Act 1. Caesar is alone at night in the Egyptian desert, apostrophizing a statue of the Sphinx. Caesar is startled when a young girl, Cleopatra, addresses him from the paws of the Sphinx. He climbs up to her, thinking he is dreaming. She is full of superstitions about cats and Nile water. She tells Caesar she is there because the Romans are coming to eat her people. Caesar sees that he is not dreaming and identifies himself to Cleopatra as a Roman. She is terror-stricken, but Caesar tells her that he will eat her unless she can show herself to him as a woman, not a girl. Cleopatra puts herself in the hands of this Roman and they move to her throne room. Caesar tries to persuade Cleopatra to act like a queen; Ftatateeta enters and begins to order Cleopatra about until the nurse is chased from the room. Caesar orders Cleopatra’s servants to dress her in her royal robes. When Roman soldiers enter and salute Caesar, Cleopatra finally realizes who he is and, with a sob of relief, falls into his arms.
Act 2. The ten-year-old king Ptolemy is delivering a speech from the throne in Alexandria, prompted by his tutor and guardian. Caesar enters and demands taxes, then calls for Cleopatra. Rufio reminds Caesar that there is a Roman army of occupation in Egypt, commanded by Achillas and supporting the Egyptians, while Caesar has only four thousand men. Achillas and Pothinus suggest that they hold the upper hand, but when Roman troops enter, the Egyptians back off. Lucius Septimius and Pothinus remind Caesar that they decapitated Pompey to ingratiate themselves with Caesar, who is horrified to hear of the act. All the Egyptians but Ptolemy leave, and Rufio again protests against Caesar’s clemency. Ptolemy is escorted out. Cleopatra and Caesar discuss how much Cleopatra has grown, and Caesar promises to send strong young Mark Antony to Cleopatra. A wounded Roman soldier enters to inform Caesar that the Roman army of occupation has come; Caesar orders that all the ships be burned except those that are to carry the Romans to the lighthouse on an island in the harbor. As Caesar starts to arm himself, Pothinus enters, followed by Theodotus with the news that the great library in Alexandria is burning. After Pothinus and Theodotus leave, Cleopatra helps Caesar put on his armor and makes fun of his baldness. Caesar and Rufio leave to lead the troops to the Pharos.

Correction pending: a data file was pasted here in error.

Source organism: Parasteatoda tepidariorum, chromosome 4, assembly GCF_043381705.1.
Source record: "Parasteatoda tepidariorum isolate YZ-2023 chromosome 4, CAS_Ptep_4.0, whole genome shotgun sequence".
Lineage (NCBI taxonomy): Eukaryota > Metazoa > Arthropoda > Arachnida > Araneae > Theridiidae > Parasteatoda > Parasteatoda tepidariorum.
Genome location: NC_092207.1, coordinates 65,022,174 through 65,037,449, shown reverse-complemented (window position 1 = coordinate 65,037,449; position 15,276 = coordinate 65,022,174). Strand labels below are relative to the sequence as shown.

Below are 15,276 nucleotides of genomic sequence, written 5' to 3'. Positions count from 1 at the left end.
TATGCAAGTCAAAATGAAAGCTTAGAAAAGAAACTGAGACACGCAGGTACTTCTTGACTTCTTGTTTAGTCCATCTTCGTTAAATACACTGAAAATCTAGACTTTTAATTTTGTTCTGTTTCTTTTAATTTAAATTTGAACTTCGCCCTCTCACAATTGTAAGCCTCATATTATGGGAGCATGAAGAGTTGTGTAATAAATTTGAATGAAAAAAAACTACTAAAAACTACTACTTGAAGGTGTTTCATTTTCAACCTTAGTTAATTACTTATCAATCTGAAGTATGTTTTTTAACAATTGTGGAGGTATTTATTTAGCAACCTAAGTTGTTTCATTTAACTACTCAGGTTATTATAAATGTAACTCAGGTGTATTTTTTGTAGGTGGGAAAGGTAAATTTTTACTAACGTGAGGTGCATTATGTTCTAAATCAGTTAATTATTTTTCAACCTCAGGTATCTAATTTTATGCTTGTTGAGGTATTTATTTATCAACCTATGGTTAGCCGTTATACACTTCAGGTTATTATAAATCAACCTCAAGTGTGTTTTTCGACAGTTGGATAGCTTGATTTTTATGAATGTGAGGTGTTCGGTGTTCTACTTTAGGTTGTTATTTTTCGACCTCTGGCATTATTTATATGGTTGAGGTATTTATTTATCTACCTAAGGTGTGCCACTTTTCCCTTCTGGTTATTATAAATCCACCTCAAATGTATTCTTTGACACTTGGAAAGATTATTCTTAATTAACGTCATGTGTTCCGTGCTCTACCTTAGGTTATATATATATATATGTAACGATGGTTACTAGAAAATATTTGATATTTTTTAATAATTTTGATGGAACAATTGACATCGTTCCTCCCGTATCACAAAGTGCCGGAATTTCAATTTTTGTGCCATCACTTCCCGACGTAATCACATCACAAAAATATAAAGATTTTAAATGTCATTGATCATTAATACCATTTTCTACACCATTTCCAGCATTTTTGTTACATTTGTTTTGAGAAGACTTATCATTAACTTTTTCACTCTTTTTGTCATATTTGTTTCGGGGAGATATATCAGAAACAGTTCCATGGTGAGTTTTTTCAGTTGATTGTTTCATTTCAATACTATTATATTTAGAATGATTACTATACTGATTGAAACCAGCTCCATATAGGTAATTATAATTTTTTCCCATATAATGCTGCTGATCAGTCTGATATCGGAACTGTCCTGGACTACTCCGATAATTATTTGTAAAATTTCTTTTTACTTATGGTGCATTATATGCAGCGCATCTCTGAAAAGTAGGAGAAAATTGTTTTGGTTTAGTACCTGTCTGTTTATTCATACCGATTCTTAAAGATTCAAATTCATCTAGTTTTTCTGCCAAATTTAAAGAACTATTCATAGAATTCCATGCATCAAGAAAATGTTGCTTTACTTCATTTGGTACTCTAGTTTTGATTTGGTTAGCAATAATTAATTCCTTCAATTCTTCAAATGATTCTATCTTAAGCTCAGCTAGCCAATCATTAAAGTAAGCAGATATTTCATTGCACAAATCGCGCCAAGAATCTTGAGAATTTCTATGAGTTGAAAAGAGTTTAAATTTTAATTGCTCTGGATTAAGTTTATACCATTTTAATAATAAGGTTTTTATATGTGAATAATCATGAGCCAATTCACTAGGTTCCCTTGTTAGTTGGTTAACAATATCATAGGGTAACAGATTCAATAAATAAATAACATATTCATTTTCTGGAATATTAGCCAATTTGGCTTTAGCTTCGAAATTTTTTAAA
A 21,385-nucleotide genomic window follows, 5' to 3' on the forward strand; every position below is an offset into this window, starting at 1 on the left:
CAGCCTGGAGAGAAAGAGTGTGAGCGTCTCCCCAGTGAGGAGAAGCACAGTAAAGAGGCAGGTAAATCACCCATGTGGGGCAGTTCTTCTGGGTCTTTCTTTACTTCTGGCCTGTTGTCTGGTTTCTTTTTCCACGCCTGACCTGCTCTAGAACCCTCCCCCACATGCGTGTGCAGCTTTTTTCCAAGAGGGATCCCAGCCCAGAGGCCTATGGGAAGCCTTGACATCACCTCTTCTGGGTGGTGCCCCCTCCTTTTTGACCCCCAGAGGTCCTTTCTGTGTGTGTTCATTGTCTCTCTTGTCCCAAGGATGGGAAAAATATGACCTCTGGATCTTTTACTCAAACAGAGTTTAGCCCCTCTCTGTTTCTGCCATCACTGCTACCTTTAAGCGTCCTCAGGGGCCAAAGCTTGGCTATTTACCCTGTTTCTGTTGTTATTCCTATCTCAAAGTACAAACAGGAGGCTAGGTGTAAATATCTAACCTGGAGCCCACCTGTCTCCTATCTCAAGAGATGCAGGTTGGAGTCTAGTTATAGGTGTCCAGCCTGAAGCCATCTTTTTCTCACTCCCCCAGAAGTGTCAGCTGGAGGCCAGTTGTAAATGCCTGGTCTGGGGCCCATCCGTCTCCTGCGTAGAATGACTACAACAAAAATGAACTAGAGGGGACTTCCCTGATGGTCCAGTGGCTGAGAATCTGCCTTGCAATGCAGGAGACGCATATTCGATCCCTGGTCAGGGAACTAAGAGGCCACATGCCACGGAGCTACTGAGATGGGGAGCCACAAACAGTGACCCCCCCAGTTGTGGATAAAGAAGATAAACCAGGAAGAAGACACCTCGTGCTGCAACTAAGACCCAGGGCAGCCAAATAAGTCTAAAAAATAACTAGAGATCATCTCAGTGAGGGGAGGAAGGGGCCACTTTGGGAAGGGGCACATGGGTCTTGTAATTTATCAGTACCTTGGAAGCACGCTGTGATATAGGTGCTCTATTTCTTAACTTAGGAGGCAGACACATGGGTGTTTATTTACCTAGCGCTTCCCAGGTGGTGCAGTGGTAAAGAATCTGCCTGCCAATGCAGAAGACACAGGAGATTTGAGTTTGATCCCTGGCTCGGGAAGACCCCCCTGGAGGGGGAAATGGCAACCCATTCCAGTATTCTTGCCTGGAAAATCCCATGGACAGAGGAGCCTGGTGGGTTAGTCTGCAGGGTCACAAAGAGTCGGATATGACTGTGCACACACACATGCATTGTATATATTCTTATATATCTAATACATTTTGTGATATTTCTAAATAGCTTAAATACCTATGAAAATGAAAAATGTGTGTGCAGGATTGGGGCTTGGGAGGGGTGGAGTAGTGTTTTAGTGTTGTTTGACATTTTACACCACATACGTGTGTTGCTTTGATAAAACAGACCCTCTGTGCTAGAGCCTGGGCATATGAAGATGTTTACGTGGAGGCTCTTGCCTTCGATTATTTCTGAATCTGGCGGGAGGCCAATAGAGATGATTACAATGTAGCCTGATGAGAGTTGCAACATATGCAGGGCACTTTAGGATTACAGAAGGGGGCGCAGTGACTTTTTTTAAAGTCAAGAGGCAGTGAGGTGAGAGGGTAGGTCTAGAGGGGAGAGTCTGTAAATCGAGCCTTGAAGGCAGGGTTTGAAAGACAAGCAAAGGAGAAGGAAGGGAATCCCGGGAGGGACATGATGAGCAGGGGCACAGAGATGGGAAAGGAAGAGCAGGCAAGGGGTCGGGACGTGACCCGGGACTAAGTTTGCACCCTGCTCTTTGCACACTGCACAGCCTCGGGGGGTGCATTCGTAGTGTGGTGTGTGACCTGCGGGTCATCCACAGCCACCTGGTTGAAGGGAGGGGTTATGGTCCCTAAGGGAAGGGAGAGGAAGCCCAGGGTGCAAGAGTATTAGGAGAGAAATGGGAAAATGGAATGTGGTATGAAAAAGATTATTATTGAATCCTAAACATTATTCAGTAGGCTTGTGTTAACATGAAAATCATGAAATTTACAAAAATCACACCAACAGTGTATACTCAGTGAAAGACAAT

Act 3. On a quay in front of Cleopatra’s palace, Apollodorus, who brings carpets for Cleopatra to look at, argues with the Roman sentinel. Cleopatra wants to be rowed to the lighthouse, but the sentinel refuses to allow it. Cleopatra thereupon says she will make a present of a carpet to Caesar, and secretly she is rolled up in one and put in a boat that is sailing for the lighthouse that the Egyptians begin to attack. When Apollodorus enters with the carpet, which is unrolled and reveals Cleopatra, Caesar regards the young woman as a nuisance. The Egyptians cut off the Romans and are approaching. Several Roman ships approach, whereupon Apollodorus, Caesar, and Rufio dive into the sea to swim to them. Cleopatra is tossed into the sea as well and carried along.
Act 4 . Six months later, Cleopatra and her serving women are discussing Caesar when Ftatateeta brings in Pothinus, who is now a prisoner of the Romans and wants to make a deal with Cleopatra. After Rufio and Caesar enter, Rufio brings Pothinus to talk to Caesar privately. Pothinus finally blurts out...
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that Cleopatra wants Caesar out of the way so that she can rule alone. Cleopatra denies this, but Caesar knows it is true. When Pothinus leaves, Cleopatra orders Ftatateeta to kill him. Caesar, Rufio, and Apollodorus, just returned for a banquet, hear a terrible scream. Apollodorus, sent to investigate, reports that Pothinus was assassinated and that the city, in an uproar, is blaming Caesar. Cleopatra admits that she gave the order, but Caesar cannot make her understand that this is not his way of governing. Lucius Septimius approaches Caesar and tells him that the relief army under Mithridates is near. Realizing that the Egyptian army left to fight Mithridates, Caesar leaves, intending to meet Mithridates and fight the Egyptian army. When Rufio learns that Ftatateeta killed Pothinus, he kills her.
Act 5. Having won the battle, Caesar prepares to return to Rome. He appoints Rufio to be the Roman governor of Egypt, praises Britannus for his conduct in the battle, and leaves Apollodorus in charge of Egyptian art. Cleopatra, in mourning for Ftatateeta, pleads for revenge against Rufio, who admitted to killing Ftatateeta; since it was a justified slaying, Caesar denies Cleopatra’s plea. He says that Cleopatra learned little from him but again promises to send her Mark Antony. Caesar boards the ship to a salute from the Roman soldiers. Cleopatra remains behind, saddened but content.